Albert Dorrington

From Wikipedia, the free encyclopedia
Jump to navigation Jump to search

Albert Dorrington
Born Albert Dorrington
(1874-09-27)27 September 1874
Fulham, London, England
Died 9 April 1953(1953-04-09) (aged 78)
Ruislip, London, England
Nationality English
Occupation novelist and journalist
Known for Children of the Cloven Hoof
Dorrington's novella "On the Pinions of Doom" appeared in The Argosy in 1915.

Albert Dorrington (27 September 1874 — 9 April 1953)[1] was an English writer, active in Australia, who was born in Fulham, London, England.

Life[edit]

Dorrington arrived in Australia around 1890 as a sixteen-year-old[1] and after brief stays in Melbourne and Adelaide, he traveled for many years through the back-country of New South Wales and Queensland as a newspaper and advertising canvasser.[2] He began contributing to The Bulletin in 1895 and by 1899 had settled to live in Sydney. He took employment as a replater of silverware and lived with Leonora Anderson, who bore him several daughters.

He left Australia in 1907 complaining bitterly of the closed literary establishment there and returned to England where he remained for the rest of his life. He died in Ruislip on 9 April 1953.[1]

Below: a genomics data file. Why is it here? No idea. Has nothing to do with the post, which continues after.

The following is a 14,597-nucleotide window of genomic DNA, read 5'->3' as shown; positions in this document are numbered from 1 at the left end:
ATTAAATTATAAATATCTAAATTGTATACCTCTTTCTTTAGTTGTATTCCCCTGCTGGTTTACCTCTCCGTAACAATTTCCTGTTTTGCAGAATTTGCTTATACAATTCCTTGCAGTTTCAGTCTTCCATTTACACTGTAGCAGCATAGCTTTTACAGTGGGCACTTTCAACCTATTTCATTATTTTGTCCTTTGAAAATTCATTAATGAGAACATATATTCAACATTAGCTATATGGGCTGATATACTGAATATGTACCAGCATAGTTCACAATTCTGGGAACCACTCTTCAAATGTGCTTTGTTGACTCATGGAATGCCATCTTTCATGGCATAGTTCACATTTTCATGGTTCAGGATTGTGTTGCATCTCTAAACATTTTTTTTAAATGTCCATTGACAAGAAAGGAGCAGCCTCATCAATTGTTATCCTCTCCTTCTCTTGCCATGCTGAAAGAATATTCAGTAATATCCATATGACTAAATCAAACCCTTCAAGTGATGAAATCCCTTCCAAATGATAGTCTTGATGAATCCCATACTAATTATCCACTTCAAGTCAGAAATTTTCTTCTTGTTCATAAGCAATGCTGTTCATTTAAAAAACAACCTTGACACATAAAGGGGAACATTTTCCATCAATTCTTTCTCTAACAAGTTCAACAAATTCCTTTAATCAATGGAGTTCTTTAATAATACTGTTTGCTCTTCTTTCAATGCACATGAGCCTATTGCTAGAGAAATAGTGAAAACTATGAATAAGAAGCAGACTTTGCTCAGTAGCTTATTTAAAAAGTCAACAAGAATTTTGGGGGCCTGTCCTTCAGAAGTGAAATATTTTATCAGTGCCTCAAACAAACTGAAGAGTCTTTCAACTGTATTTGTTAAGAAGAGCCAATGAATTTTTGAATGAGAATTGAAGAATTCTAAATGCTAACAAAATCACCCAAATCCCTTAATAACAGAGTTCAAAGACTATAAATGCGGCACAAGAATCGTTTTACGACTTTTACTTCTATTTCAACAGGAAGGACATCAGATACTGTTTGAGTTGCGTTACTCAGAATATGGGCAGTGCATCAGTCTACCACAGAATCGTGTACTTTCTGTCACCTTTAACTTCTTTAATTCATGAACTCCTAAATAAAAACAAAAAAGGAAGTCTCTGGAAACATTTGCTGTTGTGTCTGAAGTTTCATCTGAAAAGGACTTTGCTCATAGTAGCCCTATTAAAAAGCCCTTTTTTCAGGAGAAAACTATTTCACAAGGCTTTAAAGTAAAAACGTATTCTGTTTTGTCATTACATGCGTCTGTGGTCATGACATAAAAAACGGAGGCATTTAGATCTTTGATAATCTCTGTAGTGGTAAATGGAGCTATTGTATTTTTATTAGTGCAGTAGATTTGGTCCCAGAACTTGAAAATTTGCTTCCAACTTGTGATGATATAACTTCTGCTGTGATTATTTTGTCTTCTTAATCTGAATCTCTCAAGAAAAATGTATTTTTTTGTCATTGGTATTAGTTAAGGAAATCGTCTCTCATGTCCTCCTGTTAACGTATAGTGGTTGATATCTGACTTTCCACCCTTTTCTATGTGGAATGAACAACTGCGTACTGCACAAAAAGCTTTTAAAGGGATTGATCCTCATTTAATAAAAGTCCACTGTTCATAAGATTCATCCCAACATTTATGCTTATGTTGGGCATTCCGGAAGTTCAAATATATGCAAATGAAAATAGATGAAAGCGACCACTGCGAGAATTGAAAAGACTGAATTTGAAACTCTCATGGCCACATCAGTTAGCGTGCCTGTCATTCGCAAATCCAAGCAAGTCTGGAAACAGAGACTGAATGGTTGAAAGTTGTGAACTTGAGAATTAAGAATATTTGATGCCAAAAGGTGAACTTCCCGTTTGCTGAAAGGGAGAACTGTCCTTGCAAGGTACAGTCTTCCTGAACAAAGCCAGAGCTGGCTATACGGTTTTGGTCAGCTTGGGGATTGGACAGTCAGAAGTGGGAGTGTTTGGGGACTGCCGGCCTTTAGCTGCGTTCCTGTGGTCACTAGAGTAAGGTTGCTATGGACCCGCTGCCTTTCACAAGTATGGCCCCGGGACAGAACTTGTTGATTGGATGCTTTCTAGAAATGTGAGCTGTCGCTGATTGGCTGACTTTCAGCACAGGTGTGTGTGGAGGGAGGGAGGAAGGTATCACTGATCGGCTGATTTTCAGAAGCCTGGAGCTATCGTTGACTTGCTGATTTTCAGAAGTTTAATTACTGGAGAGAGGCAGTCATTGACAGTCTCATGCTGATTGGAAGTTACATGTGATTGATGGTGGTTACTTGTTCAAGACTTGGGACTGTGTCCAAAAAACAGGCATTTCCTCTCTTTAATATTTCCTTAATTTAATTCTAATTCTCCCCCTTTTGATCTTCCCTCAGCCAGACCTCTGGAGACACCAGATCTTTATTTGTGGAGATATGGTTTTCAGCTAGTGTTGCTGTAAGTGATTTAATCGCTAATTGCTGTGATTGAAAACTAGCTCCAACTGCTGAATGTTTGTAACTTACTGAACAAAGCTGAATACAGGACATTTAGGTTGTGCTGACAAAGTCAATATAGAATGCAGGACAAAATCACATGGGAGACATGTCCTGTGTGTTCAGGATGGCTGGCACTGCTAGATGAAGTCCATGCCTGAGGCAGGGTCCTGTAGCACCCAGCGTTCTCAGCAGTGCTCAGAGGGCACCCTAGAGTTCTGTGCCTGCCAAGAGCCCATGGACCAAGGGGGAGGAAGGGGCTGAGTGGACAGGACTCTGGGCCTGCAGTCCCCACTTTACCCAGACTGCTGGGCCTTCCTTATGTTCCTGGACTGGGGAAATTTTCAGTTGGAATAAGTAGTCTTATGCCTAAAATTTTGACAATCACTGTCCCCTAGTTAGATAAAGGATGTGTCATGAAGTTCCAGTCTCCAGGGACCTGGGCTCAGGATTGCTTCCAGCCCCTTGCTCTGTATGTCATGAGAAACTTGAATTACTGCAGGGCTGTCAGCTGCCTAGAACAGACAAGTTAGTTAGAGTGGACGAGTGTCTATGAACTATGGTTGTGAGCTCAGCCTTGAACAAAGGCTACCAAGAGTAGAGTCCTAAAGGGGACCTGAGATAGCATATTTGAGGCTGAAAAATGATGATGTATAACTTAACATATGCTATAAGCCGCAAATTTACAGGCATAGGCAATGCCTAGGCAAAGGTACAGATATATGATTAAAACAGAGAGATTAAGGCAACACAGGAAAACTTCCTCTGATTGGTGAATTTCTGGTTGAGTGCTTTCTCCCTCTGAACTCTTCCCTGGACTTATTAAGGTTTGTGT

Writing career[edit]

Dorrington was a frequent contributor to The Bulletin during the 1890s, under the pseudonyms "AD" and "Alba Dorian", and during his time in Australia published a book of short stories, Castro's Last Sacrament and Other Stories, and one novel, The Lady Calphurnia Royal (in collaboration with A. G. Stephens), serialized in The Bookfellow magazine, then in 1909 in book form.[3] On his return to England he published another 13 novels and one collection of short stories. Much of his popular work contained Australian settings, with some noted as having "fantastic content",[4] and his novels The Radium Terrors and The Half God are described as science fiction.[5]

During his time in Australia he was a close friend of Victor Daley and Louis Becke and initially also of Stephens. However, he and Stephens had a falling out over the publication arrangements of their novel. After his return to England Dorrington was published in such magazines as Pall Mall Magazine, as well as in the Daily Telegraph and elsewhere.[1]

Dorrington was variously described as "extravagant and tawdry"[6] and "a writer of vigorous clear-cut stories".[7]

Bibliography[edit]

Novels[edit]

  • And the Day Came: A Novel (1908)
  • The Lady Calphurnia Royal with Alfred George Stephens (1909)
  • Our Lady of the Leopards (1911)
  • Children of the Cloven Hoof (1911)
  • A South Sea Buccaneer (1911)
  • The Radium Terrors (1911)
  • A Door in the Desert (1927)
  • The Moon-Dial (1928)
  • The Fatal Call (1929)
  • Madonna Island (1932)
  • The Velvet Claw (1932)
  • The Half God (1933)
  • A Mirror in Chinatown (1933)

Short story collection[edit]

  • Castro's Last Sacrament and Other Stories (1900)
  • Stories to the Master (1926)

References[edit]

External links[edit]